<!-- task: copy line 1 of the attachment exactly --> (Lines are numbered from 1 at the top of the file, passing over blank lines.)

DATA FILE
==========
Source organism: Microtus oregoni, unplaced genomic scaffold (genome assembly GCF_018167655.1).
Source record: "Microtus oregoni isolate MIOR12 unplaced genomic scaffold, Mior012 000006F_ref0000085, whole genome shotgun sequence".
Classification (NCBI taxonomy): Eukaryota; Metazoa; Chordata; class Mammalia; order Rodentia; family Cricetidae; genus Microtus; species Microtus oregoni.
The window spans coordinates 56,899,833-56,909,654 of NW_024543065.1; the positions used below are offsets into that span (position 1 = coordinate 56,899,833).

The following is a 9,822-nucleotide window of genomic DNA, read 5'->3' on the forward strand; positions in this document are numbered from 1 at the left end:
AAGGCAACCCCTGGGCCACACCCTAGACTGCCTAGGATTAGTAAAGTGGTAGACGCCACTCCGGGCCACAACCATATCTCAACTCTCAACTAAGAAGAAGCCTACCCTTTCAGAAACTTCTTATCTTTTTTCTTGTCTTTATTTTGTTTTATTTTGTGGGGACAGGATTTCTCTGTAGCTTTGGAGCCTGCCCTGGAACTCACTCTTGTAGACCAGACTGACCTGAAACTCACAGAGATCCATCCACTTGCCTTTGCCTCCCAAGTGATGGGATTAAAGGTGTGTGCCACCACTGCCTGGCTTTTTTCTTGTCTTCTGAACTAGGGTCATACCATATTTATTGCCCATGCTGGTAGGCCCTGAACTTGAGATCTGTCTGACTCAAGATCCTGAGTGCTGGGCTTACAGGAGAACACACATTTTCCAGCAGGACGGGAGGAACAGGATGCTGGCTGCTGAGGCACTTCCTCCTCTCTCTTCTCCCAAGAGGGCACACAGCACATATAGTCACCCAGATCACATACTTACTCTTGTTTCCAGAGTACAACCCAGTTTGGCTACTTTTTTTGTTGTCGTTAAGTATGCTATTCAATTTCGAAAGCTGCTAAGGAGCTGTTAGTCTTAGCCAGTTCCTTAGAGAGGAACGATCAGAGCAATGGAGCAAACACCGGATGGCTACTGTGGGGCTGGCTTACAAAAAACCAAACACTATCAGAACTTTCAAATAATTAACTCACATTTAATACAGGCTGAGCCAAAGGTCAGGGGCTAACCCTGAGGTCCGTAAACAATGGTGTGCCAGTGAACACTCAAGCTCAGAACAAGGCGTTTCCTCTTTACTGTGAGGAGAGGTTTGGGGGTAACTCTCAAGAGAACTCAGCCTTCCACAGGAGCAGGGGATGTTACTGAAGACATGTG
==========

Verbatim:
Source organism: Microtus oregoni, unplaced genomic scaffold (genome assembly GCF_018167655.1).